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Jews of European descent used the term Sephardic to denote anyone who wasn’t like them: the non-Ashkenazi.
The category may have been helpful for religious Jews, who followed either Ashkenazi or Sephardi customs in prayers and Jewish law, but it had no relevance among the secular.
“Iraqis are like the Ashkenazim of the Sephardim,” she would add, explaining how her people were educated and modern, not like the others — implying how backwards other groups were.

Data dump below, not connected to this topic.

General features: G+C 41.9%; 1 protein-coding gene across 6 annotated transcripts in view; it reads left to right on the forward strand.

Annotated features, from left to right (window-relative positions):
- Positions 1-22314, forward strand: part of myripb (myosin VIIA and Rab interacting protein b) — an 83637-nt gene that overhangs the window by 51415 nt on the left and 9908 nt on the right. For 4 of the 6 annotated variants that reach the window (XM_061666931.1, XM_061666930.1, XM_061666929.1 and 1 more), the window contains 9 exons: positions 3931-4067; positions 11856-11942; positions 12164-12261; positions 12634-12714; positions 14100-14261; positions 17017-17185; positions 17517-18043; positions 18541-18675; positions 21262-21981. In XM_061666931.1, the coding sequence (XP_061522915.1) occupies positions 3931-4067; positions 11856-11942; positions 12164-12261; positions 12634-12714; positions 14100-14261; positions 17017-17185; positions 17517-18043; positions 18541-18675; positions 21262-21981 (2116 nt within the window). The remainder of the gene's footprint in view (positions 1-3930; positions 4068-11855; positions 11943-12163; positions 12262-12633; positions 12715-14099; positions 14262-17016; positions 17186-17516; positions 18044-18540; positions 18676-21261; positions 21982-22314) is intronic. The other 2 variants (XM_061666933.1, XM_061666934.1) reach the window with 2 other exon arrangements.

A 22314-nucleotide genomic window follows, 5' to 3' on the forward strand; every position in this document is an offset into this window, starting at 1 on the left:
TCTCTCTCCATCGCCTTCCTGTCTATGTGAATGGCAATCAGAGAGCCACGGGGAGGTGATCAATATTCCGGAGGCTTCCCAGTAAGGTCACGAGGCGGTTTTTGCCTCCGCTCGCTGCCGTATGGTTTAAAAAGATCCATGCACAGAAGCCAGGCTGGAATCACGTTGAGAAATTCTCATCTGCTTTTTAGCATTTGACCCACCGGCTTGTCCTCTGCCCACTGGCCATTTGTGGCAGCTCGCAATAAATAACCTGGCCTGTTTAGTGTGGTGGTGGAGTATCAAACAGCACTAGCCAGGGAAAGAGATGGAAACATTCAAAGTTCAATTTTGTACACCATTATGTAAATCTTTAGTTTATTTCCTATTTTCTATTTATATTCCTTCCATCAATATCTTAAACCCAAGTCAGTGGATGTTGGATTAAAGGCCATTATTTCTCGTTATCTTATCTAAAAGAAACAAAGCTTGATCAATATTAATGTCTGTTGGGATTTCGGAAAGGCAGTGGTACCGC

I’m sure that somewhere out there, a Moroccan or Tunisian or Egyptian mother was making the very same boast.
While their religious rituals were new to me — I never saw people washing their hands and not speaking before making blessings on the challah — it was the conversation that shocked me.“Are you Sephardic? Everyone stopped talking.“I have some Sephardi friends,” another guest offered. They weren’t really inquiring about my origins — my dark skin was a dead giveaway.
It was published in 2002 and was favorably reviewed, but as far as I can tell it hasn’t received much attention since then.